Financial Class: Medicaid ED utilization was 81 visits per 100 persons
in 2003, up from 65.4 in 2002. Medicare ED utilization was 52.4 visits per 100
enrollees in 2003. Self-pay was 41.4 visits per 100 persons. Private insurance
was lowest, at 21.5%.
Reimbursement: The average combined physician/hospital ED charge was
$943 in 2001. The average payment received was $492 (52%). The average charge
increased by 49% since 1996, while the average payment only increased by 29%.
Maldistribution: 21% of Americans live in rural areas while only 12% of
emergency physicians practice in rural settings (down from 15% in 1997). 67% of
these physicians are neither EM residency trained nor board certified.
Research: Emergency medicine is not well represented in the
Institutes of Health
(NIH), and the funding reflects this political reality. NIH
training grants to emergency medicine departments averaged $51.66 per graduating
resident vs. over $5,000 per Internal Medicine resident in 2003 (and $12,500 per
Improve Operational Efficiency: The IOM report specifically charges
hospital CEOs with addressing patient flow problems. In order to facilitate
this, they recommend that training in operations management be promoted by
professional and accrediting organizations. They also specifically recommend
that the JCAHO “reinstate strong standards that directly address ED crowding,
boarding and diversion” (rather than the watered-down standards that were
promulgated due to industry pressure).
Increase use of Clinical Decision Units: The IOM recommends that the
Centers for Medicare and Medicaid Services (CMS) “remove the current
restrictions on the medical conditions that are eligible for separate CDU
Prohibit Boarding and Diversion: The IOM views boarding and diversion as
“antithetical to quality medical care,” recommending that hospitals end both
practices, except in the setting of a mass casualty event. They also call upon
CMS to convene a working group to develop standards and guidelines for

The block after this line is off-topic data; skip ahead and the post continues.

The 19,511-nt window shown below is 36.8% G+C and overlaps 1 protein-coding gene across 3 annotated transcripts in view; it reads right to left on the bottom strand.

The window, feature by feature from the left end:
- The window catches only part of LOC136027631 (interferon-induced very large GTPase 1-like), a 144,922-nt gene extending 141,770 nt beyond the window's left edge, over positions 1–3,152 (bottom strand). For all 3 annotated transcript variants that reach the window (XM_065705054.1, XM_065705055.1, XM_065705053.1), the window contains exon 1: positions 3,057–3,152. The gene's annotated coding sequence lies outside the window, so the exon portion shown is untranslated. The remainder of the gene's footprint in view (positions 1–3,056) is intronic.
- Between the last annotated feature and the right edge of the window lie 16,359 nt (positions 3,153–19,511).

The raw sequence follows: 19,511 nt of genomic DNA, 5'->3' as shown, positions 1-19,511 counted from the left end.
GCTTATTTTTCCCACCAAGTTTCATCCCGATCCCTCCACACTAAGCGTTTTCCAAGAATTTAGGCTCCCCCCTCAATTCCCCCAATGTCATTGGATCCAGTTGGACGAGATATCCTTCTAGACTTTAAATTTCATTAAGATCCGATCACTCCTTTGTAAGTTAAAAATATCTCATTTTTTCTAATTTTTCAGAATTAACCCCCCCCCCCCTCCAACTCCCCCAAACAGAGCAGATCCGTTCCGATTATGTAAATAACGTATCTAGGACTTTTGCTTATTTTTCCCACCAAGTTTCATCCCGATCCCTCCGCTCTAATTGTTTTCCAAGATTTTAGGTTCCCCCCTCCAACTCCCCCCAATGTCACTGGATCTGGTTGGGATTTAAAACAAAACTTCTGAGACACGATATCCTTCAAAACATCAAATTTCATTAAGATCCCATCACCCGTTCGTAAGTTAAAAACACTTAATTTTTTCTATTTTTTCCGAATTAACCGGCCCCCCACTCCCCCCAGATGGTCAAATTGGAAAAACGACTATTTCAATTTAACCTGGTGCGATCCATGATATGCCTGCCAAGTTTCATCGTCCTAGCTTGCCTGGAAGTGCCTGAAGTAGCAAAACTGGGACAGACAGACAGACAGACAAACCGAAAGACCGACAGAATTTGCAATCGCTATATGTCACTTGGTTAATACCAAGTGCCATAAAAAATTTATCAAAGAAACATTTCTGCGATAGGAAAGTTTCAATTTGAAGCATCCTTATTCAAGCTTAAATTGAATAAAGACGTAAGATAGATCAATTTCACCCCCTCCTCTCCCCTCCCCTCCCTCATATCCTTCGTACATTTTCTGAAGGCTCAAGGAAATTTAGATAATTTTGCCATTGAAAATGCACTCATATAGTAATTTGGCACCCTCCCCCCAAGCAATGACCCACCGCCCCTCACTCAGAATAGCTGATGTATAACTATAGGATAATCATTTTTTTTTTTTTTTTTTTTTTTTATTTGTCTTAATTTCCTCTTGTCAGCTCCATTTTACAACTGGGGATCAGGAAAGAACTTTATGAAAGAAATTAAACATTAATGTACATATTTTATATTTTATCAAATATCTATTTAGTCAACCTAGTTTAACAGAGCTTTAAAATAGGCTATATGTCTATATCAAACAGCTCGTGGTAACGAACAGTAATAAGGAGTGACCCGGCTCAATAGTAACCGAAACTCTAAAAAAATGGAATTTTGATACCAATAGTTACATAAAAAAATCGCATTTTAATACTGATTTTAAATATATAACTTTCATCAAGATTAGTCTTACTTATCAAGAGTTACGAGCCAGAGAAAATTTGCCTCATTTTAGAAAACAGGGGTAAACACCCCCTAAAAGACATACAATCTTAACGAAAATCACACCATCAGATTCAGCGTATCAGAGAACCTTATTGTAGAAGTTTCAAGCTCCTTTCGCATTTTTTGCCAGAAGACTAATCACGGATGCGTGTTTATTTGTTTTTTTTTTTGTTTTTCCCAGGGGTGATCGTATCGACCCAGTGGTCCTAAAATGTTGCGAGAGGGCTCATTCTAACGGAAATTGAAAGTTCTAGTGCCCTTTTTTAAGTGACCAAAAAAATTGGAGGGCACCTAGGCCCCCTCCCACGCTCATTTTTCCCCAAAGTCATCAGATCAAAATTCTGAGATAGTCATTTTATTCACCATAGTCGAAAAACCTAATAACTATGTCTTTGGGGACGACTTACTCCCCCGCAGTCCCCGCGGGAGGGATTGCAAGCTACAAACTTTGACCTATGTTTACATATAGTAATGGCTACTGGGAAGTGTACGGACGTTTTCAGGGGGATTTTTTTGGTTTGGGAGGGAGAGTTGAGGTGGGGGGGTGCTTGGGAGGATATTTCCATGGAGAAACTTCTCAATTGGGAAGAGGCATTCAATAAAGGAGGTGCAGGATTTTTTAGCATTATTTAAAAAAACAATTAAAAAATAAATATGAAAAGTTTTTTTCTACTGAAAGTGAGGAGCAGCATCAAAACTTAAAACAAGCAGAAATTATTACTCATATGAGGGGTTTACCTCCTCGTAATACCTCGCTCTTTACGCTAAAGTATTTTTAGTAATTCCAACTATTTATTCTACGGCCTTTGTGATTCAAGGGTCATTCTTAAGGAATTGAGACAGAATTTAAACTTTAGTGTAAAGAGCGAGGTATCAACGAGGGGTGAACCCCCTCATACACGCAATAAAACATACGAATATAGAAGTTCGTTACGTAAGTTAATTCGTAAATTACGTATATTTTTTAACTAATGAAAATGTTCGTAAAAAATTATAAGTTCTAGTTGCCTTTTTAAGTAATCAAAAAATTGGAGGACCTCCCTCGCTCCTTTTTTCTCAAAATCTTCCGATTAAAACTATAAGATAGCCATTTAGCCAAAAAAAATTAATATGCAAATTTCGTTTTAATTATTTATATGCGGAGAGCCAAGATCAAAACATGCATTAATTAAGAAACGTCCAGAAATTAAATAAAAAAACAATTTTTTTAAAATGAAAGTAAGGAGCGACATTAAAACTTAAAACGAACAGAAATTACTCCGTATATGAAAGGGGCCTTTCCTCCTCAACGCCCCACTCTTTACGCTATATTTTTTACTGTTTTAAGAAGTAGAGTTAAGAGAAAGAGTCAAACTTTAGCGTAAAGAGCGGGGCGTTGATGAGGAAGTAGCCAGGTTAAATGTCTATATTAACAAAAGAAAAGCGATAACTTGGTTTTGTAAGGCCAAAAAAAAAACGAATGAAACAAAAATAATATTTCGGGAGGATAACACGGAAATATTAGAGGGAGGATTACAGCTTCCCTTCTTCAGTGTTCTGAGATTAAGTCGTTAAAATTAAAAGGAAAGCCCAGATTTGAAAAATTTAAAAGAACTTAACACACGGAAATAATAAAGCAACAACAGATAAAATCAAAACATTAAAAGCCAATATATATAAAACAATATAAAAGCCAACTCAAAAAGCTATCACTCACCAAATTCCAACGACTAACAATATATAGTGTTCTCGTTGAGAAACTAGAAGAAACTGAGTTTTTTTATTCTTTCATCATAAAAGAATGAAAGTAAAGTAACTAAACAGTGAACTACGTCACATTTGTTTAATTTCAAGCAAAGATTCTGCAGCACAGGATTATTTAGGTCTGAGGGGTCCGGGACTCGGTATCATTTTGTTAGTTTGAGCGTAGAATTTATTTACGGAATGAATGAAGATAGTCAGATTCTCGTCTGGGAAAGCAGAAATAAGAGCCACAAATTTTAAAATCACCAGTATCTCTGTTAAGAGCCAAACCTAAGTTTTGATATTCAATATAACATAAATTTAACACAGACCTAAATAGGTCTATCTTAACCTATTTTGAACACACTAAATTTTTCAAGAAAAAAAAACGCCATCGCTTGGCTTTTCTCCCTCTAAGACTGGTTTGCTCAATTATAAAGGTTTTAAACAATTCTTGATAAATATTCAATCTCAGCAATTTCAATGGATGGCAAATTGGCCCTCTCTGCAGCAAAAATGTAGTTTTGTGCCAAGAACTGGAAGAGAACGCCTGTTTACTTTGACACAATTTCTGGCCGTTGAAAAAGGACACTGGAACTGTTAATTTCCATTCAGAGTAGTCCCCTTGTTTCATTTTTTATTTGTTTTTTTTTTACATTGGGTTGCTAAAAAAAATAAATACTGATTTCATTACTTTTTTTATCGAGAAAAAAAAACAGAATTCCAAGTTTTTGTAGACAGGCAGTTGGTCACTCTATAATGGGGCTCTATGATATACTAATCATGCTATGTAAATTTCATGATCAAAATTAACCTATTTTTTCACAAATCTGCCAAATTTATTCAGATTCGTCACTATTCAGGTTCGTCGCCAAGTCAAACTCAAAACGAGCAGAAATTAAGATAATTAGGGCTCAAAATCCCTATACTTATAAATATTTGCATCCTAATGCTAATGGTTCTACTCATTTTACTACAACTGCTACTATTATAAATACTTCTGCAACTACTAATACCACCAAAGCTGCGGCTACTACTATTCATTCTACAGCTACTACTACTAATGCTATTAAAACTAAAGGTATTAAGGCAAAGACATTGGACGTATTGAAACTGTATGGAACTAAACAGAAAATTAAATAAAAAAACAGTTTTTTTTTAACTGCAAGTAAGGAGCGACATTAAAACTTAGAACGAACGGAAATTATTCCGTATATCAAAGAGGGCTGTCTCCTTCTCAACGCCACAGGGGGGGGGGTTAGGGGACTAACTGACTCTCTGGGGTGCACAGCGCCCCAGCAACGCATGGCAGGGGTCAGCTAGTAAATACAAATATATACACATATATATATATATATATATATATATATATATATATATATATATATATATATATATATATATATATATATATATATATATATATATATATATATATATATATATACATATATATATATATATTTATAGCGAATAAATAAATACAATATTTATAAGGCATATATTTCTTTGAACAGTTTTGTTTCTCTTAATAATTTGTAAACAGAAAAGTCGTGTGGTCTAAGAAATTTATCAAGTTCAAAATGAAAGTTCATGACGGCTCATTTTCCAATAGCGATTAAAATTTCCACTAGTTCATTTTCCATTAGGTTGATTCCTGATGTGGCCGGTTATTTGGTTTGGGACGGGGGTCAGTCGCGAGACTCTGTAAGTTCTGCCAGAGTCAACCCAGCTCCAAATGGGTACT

“enforcement of these standards.”
Information Technology: Recognizing that “emergency physicians are all
too often deprived of critical patient information” and that EDs frequently
operate with little operational data, the IOM recommends that hospitals adopt IT
solutions to enhance efficiency and improve safety and quality. They recommend
dashboard systems that track and coordinate patient flow, communications systems
that will link to records or providers clinical decision-support tools and
Funding: IOM recommends dedicated funding to hospitals that provide
“significant” amounts of uncompensated care, with an initial outlay of $50
million to be doled out by CMS based upon need.
Disaster Preparedness: They also urge Congress to authorize large
increases in disaster preparedness funding for FY 2007 to address such issues
such as improving the trauma care system, enhancing surge capacity and EMS
response, designing evidence-based training programs, increasing the number of
decontamination showers, negative pressure rooms, personal protective equipment,
ICU beds and further research. Training and certification organizations are
encouraged to incorporate disaster preparedness into the training and
On-Call Specialists: The IOM notes that “providing emergency call has
become unattractive to many specialists in critical fields such as neurosurgery
and orthopedics” due to availability, reimbursement and liability concerns.
They recommend regionalizing critical on-call specialty services between